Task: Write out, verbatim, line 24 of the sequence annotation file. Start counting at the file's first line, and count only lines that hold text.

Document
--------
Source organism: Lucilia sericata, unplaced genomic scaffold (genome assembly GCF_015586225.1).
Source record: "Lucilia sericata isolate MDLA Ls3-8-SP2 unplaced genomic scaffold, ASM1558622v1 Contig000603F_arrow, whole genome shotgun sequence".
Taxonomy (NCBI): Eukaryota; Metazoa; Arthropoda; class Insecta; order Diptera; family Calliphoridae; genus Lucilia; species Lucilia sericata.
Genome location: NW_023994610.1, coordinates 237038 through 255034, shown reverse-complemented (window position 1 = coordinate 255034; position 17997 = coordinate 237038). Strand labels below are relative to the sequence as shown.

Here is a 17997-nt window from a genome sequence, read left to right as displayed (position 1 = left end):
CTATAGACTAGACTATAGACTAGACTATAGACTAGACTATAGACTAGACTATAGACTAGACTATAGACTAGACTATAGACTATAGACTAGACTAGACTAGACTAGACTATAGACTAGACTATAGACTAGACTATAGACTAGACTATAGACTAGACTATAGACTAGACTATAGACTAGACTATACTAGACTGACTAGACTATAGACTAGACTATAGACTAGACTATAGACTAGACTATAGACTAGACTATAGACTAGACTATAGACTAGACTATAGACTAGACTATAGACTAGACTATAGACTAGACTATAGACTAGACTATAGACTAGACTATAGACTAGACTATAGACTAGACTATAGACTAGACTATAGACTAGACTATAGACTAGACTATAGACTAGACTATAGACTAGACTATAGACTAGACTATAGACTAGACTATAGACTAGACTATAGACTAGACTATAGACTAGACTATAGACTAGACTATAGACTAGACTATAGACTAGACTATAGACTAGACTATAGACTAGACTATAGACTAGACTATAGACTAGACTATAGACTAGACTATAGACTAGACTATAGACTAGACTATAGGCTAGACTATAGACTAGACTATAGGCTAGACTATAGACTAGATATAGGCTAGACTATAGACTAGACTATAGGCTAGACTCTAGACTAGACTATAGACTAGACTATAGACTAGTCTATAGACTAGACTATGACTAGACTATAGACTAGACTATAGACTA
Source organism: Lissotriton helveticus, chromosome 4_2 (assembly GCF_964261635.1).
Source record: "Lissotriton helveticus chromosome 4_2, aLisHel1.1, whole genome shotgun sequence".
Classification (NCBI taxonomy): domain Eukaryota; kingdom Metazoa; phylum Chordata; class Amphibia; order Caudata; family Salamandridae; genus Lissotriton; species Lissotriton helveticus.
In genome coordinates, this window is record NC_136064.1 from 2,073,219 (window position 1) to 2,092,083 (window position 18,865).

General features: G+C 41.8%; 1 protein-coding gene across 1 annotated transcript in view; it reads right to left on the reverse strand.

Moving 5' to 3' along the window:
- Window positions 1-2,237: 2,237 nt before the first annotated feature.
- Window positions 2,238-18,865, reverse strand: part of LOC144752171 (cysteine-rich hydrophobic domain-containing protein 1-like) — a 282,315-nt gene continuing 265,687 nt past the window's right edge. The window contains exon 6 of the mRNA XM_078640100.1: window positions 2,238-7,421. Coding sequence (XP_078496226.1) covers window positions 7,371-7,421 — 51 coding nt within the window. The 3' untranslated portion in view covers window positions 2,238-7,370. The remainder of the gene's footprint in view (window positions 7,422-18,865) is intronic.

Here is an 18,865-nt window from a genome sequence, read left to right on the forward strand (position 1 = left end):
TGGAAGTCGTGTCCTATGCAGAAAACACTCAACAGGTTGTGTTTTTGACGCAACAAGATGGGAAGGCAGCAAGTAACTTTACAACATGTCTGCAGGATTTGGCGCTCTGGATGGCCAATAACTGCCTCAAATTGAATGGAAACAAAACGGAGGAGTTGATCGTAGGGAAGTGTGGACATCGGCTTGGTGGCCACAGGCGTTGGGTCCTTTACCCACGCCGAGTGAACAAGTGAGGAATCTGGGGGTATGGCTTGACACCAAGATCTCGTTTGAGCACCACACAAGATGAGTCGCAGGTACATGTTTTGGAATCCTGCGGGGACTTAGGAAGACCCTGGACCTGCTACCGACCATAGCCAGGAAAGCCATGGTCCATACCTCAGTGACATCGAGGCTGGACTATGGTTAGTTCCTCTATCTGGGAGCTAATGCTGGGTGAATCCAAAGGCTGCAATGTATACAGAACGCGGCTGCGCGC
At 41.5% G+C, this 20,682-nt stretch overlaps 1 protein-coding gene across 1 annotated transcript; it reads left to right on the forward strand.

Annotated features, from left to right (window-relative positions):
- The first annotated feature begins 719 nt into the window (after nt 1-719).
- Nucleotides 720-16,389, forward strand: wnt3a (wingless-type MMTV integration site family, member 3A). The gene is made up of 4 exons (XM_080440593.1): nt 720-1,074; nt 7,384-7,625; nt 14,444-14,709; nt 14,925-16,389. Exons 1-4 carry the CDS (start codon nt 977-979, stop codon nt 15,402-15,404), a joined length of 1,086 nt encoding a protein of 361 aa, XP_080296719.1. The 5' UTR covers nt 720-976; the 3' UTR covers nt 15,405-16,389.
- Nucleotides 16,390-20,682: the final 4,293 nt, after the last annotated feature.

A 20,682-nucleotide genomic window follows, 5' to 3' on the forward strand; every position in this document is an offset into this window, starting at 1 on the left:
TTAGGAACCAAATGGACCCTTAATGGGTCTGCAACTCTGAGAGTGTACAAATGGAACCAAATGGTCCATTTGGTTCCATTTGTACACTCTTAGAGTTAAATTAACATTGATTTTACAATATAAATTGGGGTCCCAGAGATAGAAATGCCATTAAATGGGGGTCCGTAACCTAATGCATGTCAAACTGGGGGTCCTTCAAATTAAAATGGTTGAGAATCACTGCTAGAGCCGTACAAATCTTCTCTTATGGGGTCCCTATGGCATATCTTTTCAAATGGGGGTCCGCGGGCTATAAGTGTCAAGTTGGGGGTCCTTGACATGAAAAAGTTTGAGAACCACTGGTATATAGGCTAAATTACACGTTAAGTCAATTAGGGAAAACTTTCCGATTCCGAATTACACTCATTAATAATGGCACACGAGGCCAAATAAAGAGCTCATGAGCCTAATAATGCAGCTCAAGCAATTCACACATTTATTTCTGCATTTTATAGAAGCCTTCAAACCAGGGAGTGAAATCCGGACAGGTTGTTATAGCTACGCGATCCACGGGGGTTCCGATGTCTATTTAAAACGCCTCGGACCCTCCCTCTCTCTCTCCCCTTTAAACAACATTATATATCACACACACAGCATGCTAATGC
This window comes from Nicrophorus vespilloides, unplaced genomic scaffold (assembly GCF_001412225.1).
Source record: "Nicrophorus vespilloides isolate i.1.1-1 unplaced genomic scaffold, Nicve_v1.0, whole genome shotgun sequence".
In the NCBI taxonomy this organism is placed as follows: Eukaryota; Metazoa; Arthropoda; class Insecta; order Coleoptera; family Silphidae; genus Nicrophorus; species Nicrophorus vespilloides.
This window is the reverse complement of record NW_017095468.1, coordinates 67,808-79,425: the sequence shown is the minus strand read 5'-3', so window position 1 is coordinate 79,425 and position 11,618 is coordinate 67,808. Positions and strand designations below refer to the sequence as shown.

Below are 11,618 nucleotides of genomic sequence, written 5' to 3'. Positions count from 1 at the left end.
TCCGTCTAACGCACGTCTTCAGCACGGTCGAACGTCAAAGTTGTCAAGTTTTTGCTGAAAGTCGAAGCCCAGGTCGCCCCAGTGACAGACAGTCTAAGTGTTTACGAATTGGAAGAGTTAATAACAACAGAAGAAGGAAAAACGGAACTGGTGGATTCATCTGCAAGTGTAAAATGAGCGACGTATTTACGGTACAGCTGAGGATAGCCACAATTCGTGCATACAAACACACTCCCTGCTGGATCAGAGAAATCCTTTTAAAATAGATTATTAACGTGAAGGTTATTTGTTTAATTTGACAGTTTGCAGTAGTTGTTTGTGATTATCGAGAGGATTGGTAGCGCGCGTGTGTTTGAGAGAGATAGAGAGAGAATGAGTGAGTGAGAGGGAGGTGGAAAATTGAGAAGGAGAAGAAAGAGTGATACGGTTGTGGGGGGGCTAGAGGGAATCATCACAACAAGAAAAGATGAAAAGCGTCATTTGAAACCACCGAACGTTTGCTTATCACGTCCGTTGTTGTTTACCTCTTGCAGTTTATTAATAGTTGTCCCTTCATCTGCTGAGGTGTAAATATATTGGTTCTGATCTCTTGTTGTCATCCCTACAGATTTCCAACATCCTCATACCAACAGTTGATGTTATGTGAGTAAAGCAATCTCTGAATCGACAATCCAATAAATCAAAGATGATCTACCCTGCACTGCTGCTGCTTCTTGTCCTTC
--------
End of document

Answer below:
This window comes from Nicrophorus vespilloides, unplaced genomic scaffold (assembly GCF_001412225.1).